I have replaced the About page with Five things the Den loves.
Category Archives: religion
Richard Dawkins may think his reply to the question “What if you’re wrong?” is a clever one, but is it really? If religion is a raffle in which only the ticket with the winning number gets the prize, it seems the religious are holding one onto ticket more than Mr. Dawkins is! Granted, none of us can really say what prize we are playing for–72 virgins? eternal frolics in fields of lilies? a cordial handshake with Saint Peter? reincarnation as a believer of an altogether different religion?–but I am sure whatever it is is just nifty.
You do kinda feel bad for those poor souls who purchased their tickets during periods in the history of religion when the winning number was not even being handed out. If the Great JuJu at the Bottom of the Sea is the deity we should all be worshipping, everyone who lived before the Juju faith originated (not to mention homo erectus, homo habilis, etc, assuming species which went extinct before the raffle was invented are technically allowed to play) has a 0% chance of winning. The suckers!
But one thing that YOU should be absolutely confident–no, faithful–of is this. Out of the thousands?/tens of thousands?/hundreds of thousands? of numbers that have ever been sold in this sacred raffle, YOU were definitely born into a time, place, and culture where YOURS will be the number that wins it. That miniscule chance which you should be utterly certain of is definitely something to build one’s life around. So be sure to pray without ceasing, kindle no fire throughout your habitations upon the sabbath day, etc, or however the accident of your birth dictates you should worship.
Now what do we do about all those people cheating to increase their odds?
The Sudanese government has responded angrily after an international prosecutor accused President Omar al-Bashir of genocide in Darfur.
Well, Western civilization, what do you expect when you go barging in the front door of other nations’ homes haughtily telling them how to run their affairs? How would we like it if a North African nation shoved its nose into our business, picked said nose with its finger of scorn, and pointed at us the booger of blame?
What deeply worries me about the way we go on offending other nations like this is the senseless loss of trust and goodwill from those who never did anything to us. Is bickering and arguing over who committed genocide against who really the way to move forward?
A certain wise man once said, “Judge not that ye be not judged” — a clear call for an end to all punishment, justice, and even the very recognition that any action taken by any other person can ever be wrong. No one embraced his wisdom then and no one embraces it today. This country is brimming with self-righteous snoots who claim to follow the advice of that wise man, but who, were I to plant a garden sickle in their backs as they sleep, burn their houses down and murder their families, would accuse me of all manner of wickedness. If that isn’t hypocrisy then what is?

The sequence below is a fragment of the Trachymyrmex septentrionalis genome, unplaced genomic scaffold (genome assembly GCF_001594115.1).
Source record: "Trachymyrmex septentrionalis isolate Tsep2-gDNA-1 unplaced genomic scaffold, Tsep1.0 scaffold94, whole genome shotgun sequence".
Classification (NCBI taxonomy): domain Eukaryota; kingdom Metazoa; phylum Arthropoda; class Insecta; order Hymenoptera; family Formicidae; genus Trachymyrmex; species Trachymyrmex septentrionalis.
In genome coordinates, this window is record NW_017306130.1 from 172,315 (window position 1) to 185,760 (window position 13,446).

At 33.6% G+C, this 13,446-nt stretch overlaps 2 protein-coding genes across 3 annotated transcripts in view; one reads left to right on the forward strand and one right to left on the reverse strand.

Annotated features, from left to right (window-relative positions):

Consider the second commandment “Thou shalt not erect any graven images”. Is this really the second most important thing upon which to admonish all future generations of human beings? Is this as good as it gets ethically and spiritually? ….
The truth is that almost any precept we would put in place of the second commandment would improve the wisdom of the Bible. How about “Don’t mistreat children”? How about “Don’t pretend to know things you do not know”? Or what about just “Try not to deep fry all of your food”? Could we live with the resulting proliferation of graven images?
Ah but Sam, you miss the point. The second commandment was inscribed in stone by the divine finger of God Almighty! You CAN’T change it, so that defeats your whole argument!
Today I would like to share with you a few verses from the true account of Genesis, as recorded by John Launer. Please study with a prayer in your heart that what you read may fill your understanding and enrich your soul.
- These are the generations of man. In the beginning was deoxyribonucleic acid which begat more deoxyribonucleic acid, like unto itself.
- And Lo, there were rays from the heavens, and mutation came to pass. And the deoxyribonucleic acid begat unicellular organisms, which we call prokaryotes. And there was variation amongst them, and competition, so that some thrived; but others vanished from the earth, which we call natural selection.
- And prokaryotes multiplied upon the face of the earth: the true bacteria and also the mitochondria and the chloroplasts; and the archaebacteria. And the mitochondria and chloroplasts knew the prokaryotes, and they cleaved to one another. And together they begat the eukaryotes, which were nucleated cells. But the prokaryotes are the inheritors of the earth to this day.
This story doesn’t sound like it could be the first time you’ve heard it:
A U.S. soldier who said his Christian beliefs compelled him to love his enemies, not kill them, has been granted conscientious objector status and honorably discharged, a civil liberties group said on Tuesday.
Capt. Peter Brown — who served in Iraq for more than a year and was a graduate of the elite U.S. military academy West Point — said in a statement issued by the New York Civil Liberties Union that he was relieved the Army had recognized his beliefs made it impossible for him to serve.
“In following Jesus’ example, I could not have fired my weapon at another human being, even if he were shooting at me,” said Brown, who plans to continue seminary classes he began by correspondence while in Iraq.
The case proves two things.
One, that the ACLU fervently believes in the adage “The enemy of my enemy is my friend.” (or else they’re not out to hound Christians as much as some claim)
Two, if this were what true Christianity truly compelled us to do, then Islam damn well deserves to prevail.